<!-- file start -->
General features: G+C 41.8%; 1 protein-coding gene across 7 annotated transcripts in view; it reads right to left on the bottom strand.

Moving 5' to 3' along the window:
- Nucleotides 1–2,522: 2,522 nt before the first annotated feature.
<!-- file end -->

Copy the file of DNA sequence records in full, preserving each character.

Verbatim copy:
General features: G+C 41.8%; 1 protein-coding gene across 7 annotated transcripts in view; it reads right to left on the bottom strand.

Moving 5' to 3' along the window:
- Nucleotides 1–2,522: 2,522 nt before the first annotated feature.